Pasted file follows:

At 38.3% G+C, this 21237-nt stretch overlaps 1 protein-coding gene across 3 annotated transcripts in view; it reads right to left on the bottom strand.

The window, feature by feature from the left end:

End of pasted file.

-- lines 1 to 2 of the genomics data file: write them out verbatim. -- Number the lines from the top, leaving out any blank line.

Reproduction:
At 38.3% G+C, this 21237-nt stretch overlaps 1 protein-coding gene across 3 annotated transcripts in view; it reads right to left on the bottom strand.

The window, feature by feature from the left end: